Maggie Boyle sang If I Were a Blackbird on Steve Tilston's and her 1992 album Of Moor and Mesa. Their liner notes commented:

A traditional song that several times in this century has made the crossover into popular music. Blackbird was recorded by Delia Murphy, and was also a music hall favourite performed complete with bird-song.

Kerfuffle sang If I Was a Blackbird in 2003 on their first CD, Not to Scale.

The Askew Sisters sang If I Were a Blackbird in 2010 on their WildGoose CD Through Lonesome Woods. They commented in their liner notes:

This lovely waltzy version was collected by George Gardiner from Mrs Etheridge in Southampton in June 1906. However, the text was incomplete, so Gardiner placed an ad in the Hampshire Chronicle appealing for other verses. He received a reply from Mrs Lee of Whitchurch containing a full set of verses (which we sing here) and her letter can still be found in the Vaughan Williams Memorial Library at Cecil Sharp House.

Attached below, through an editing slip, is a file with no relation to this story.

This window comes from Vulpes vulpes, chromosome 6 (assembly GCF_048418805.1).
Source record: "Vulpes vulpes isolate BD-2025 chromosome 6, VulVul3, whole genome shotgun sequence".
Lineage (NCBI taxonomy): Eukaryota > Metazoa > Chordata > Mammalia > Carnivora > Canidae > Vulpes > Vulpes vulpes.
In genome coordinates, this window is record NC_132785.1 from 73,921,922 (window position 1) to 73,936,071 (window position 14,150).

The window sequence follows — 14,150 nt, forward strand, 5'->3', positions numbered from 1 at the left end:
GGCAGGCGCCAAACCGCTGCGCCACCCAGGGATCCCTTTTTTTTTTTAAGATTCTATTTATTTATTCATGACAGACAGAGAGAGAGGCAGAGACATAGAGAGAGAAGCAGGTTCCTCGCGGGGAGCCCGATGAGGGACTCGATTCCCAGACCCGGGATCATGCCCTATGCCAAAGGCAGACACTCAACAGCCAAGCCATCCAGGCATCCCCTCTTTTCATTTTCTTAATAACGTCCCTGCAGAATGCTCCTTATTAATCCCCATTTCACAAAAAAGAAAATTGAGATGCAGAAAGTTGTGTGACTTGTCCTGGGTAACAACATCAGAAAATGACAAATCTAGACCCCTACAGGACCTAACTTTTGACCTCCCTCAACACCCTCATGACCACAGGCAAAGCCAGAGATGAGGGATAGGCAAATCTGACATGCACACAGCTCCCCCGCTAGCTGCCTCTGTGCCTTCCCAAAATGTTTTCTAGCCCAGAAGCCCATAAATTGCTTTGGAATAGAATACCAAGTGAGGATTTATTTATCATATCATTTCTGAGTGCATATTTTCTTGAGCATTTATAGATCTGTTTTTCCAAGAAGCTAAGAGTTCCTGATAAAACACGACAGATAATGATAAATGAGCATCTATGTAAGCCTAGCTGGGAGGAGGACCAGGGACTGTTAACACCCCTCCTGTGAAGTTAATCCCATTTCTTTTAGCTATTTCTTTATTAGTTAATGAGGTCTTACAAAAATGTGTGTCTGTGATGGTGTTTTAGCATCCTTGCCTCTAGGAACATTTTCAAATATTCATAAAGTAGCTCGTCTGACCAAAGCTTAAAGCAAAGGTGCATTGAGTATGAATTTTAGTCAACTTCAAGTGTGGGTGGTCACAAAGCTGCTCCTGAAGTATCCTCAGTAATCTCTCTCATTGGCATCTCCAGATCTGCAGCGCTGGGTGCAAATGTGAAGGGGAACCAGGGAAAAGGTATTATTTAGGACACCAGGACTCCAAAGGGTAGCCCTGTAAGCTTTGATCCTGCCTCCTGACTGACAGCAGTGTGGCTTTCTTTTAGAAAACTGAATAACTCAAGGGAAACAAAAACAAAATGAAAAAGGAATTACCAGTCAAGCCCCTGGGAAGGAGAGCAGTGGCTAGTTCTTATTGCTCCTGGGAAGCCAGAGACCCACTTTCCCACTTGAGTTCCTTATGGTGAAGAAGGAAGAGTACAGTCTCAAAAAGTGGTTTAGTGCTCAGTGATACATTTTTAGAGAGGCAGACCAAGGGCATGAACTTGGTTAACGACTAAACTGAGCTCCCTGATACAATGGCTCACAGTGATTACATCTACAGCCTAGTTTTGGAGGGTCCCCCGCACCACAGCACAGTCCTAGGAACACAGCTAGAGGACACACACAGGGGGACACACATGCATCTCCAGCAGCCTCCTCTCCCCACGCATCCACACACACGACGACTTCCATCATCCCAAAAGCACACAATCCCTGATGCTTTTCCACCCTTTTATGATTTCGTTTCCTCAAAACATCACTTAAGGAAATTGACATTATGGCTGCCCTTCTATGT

This video shows the Askew Sisters at their 10th anniversary concert at The Foundling Museum, London, on September 11, 2015:

Lyrics

May Bradley sings If I Were a Blackbird Peta Webb sings I Am a Poor Girl

Now it's of a fair damsel my fortune were had
I were overcourted by a rakish young lad.
I have kept me love's company night and be day
But now Johnny's lifted, sure he's gone far away.

My love's an old soldier but he's neat, tall and thin.
There is none in the army come equal to him.
With his red rosy cheeks and his curly black hair
His flattering tongue draws my heart to a snare.

Now some people's talking I'm out of my mind.